(The Lion) — Two bills to expand school choice in Missouri passed out of the Senate Committee on Education and Workforce Development on Tuesday.
SB 360, sponsored by Sen. Koenig, R-District 15, would expand the state’s MOScholars program, which currently funds scholarships worth just over $6,000 per student for families to use on qualifying educational expenses, including private school tuition.
The program is funded through donations which are eligible for 100% tax credits of up to half of the giving individual’s or business’ state income tax liability.
The new bill would revise the program by raising the total tax credit cap from $25 million to $75 million per year, increasing scholarship amounts for students with Individualized Education Plans, eliminate homeschool background checks, expand geographic limits (to include any county with a city of 30,000 or more), and eliminate income limits altogether.
SB 255 would go further, offering a state-funded “Education Savings Account Program” without geographic restrictions or prior public school attendance requirements.
The only substantial limitation for eligibility is household income, set at 200% of the standard to qualify for the National Free or Reduced-price Lunch Program. For a family of five, for example, the income requirement would be $120,140 for 2023.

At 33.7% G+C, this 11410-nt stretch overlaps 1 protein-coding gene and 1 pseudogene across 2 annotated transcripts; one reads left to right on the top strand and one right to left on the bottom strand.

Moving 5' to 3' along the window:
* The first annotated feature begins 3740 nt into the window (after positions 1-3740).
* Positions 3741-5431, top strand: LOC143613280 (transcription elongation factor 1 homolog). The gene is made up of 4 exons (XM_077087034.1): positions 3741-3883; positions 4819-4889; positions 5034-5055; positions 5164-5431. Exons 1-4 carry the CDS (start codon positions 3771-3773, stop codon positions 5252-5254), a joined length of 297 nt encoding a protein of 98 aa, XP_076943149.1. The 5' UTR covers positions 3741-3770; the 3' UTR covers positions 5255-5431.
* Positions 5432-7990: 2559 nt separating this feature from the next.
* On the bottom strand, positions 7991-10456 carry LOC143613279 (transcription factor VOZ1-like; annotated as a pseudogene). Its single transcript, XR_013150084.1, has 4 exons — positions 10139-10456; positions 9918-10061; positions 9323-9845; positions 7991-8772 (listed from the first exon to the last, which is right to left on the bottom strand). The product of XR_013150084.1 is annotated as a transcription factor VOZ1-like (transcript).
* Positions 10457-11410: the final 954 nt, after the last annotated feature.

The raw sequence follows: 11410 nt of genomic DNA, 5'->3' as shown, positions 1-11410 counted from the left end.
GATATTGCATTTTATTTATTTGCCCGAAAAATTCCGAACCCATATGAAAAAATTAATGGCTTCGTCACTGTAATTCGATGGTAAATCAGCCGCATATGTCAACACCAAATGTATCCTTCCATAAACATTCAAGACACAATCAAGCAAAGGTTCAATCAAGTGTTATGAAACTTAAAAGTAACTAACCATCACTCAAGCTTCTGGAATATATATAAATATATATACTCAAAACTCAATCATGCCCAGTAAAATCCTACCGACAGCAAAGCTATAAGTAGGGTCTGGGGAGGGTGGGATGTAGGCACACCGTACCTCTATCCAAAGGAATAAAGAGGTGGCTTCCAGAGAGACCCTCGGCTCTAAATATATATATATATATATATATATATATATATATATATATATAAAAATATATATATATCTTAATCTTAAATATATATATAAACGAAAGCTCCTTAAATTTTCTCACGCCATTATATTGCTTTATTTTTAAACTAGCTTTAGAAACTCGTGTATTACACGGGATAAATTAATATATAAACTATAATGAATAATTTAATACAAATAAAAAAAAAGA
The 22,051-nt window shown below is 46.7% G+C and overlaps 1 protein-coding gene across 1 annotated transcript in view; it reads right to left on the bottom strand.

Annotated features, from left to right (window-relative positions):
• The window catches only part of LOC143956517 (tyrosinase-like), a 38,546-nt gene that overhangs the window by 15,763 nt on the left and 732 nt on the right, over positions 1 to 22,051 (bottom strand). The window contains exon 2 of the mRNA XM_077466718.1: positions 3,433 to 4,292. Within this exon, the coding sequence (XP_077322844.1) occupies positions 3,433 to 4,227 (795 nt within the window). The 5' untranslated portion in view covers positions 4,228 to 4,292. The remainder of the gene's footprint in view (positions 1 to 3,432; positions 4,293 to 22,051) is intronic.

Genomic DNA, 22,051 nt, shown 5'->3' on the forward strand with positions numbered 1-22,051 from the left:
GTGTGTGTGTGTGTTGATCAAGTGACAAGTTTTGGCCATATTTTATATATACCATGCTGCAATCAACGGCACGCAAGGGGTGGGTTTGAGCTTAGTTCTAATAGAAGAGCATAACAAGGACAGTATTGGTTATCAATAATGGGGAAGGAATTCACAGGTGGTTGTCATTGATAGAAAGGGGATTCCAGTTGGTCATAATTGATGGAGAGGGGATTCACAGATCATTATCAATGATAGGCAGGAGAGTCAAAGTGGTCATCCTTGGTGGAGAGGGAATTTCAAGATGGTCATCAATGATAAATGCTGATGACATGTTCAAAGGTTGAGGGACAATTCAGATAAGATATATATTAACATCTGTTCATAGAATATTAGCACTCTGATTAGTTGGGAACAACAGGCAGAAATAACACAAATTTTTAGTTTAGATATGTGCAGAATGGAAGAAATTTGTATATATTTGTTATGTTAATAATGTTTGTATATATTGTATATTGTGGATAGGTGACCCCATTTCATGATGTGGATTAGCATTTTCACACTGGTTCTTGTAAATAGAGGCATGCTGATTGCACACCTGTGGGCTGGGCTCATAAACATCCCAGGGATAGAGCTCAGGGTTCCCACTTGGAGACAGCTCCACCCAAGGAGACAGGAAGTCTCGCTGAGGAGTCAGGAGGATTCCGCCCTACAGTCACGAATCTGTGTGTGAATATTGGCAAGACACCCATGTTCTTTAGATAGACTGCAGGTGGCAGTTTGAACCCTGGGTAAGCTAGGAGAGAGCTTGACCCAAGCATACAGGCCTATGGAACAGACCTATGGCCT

Like the other bill, SB 255 also includes protections for homeschool families: “Nothing in this section shall be construed to mean home school students are not free to choose any curriculum they desire or that they will be requested to give personal information to the department or any other government entity.”
Both bills, which now head to the Senate floor, give the state treasurer responsibility for administering the programs.
The Senate will also hear a universal school choice measure, SB 81, sponsored by Sen. Mary Elizabeth Coleman, R-District 22.
“State government should be working for Missouri’s working families with solution-focused policies that actually make a difference in their lives,” the bill’s sponsor, Sen. Mary Elizabeth Coleman, told The Lion, just before the bill passed out of committee in January.
“We can give parents the freedom to send their kids to the school of their choice.”